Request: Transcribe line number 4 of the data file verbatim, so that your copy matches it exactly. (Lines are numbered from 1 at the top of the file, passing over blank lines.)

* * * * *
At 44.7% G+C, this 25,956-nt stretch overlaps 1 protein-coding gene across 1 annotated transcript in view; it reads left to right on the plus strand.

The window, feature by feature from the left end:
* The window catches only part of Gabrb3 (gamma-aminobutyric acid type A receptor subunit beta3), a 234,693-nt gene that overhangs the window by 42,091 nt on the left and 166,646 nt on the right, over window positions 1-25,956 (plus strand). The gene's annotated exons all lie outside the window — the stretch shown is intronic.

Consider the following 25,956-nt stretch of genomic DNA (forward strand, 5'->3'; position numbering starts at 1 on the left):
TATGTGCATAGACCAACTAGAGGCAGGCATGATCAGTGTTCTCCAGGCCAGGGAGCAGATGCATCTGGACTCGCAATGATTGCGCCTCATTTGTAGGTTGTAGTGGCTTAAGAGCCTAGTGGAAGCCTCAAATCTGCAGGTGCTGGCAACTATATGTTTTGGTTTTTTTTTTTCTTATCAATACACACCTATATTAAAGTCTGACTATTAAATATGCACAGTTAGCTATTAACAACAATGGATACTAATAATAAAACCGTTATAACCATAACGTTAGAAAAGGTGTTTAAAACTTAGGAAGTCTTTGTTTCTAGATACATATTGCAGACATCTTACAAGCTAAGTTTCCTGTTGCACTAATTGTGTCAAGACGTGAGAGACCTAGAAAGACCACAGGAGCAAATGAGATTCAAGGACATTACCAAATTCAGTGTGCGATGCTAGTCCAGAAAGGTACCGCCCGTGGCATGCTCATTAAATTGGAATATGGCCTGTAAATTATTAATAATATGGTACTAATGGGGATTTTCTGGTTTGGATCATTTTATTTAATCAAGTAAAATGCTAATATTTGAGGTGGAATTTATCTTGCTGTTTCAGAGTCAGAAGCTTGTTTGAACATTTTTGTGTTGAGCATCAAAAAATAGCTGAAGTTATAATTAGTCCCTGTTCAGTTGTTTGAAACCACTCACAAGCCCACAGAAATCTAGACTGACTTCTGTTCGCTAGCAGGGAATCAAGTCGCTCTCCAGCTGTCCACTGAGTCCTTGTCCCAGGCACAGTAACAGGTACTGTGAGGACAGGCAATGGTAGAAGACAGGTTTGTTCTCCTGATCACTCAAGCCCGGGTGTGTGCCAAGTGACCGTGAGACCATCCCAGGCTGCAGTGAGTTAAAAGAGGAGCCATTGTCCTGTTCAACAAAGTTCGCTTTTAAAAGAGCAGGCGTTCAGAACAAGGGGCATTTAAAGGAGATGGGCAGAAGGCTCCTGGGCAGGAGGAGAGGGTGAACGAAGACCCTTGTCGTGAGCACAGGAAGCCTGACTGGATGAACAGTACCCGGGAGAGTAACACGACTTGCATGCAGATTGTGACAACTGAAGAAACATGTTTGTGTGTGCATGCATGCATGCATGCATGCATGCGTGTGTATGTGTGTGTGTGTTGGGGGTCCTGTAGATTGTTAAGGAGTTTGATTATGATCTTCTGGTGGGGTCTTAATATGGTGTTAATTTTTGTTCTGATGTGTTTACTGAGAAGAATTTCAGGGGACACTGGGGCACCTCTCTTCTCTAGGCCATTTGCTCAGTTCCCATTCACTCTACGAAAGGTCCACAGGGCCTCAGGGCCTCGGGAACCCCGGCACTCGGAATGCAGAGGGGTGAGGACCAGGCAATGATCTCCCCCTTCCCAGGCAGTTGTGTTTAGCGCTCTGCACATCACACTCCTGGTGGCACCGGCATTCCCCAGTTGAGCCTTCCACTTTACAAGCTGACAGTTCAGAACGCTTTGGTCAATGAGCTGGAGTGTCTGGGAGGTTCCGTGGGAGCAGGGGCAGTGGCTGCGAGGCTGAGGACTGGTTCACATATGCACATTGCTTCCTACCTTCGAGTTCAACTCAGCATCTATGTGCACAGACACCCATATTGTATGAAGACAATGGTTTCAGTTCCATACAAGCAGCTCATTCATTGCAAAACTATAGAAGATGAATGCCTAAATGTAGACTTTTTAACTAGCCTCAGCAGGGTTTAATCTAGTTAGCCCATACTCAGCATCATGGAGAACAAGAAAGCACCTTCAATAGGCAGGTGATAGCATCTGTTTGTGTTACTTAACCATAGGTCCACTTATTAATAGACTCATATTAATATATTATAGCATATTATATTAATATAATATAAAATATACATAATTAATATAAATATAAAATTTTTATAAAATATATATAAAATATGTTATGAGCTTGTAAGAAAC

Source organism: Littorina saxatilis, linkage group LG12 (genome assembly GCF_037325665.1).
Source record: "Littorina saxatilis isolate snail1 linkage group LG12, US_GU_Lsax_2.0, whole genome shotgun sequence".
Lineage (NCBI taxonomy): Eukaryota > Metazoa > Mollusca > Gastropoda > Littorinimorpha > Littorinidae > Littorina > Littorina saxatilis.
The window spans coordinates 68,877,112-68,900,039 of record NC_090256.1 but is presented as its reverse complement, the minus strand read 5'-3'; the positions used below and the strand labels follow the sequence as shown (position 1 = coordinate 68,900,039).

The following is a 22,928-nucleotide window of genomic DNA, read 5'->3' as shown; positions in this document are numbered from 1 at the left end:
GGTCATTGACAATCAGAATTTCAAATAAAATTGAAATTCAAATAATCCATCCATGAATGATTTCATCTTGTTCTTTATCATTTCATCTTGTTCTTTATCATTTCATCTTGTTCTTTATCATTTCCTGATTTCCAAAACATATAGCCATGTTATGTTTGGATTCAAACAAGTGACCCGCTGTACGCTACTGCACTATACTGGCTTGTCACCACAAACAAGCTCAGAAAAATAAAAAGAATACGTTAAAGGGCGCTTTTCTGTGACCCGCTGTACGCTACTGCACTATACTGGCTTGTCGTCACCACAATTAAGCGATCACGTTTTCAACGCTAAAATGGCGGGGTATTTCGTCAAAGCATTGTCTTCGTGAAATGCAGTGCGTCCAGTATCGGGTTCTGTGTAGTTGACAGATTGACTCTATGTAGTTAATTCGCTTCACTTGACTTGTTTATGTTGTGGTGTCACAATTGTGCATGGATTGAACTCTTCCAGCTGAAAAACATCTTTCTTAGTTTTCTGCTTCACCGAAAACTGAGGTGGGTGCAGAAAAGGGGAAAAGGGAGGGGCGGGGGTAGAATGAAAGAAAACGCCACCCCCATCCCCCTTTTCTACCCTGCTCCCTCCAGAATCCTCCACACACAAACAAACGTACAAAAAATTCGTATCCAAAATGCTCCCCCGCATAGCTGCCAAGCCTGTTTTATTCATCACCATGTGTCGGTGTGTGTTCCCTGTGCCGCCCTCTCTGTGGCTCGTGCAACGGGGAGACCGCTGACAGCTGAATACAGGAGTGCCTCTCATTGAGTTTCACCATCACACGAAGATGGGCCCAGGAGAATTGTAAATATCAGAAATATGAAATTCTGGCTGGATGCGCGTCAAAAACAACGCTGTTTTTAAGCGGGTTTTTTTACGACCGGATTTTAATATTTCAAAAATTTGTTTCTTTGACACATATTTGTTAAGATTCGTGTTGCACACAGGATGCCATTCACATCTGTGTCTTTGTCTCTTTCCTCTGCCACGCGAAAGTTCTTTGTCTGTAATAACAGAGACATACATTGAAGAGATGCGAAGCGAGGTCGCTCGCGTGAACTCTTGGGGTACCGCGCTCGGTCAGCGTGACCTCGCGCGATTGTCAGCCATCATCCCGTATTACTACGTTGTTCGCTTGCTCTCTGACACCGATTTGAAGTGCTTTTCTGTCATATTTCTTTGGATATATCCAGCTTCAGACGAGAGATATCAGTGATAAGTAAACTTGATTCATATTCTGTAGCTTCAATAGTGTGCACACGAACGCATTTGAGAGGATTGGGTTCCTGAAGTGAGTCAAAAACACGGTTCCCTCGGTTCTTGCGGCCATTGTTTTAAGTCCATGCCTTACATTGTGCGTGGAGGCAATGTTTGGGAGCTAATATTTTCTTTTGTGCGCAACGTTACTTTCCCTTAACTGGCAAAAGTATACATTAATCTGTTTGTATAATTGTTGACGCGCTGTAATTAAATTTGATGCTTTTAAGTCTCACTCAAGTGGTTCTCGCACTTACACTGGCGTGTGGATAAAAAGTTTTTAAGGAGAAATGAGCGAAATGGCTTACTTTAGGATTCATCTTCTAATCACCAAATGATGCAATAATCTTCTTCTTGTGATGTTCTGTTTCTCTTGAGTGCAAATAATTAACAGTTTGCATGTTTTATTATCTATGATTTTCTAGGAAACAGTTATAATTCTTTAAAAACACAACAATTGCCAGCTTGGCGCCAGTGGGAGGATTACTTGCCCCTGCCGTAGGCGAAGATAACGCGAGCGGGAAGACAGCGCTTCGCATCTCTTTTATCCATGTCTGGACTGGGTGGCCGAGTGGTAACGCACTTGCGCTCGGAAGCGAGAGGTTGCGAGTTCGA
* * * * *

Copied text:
Consider the following 25,956-nt stretch of genomic DNA (forward strand, 5'->3'; position numbering starts at 1 on the left):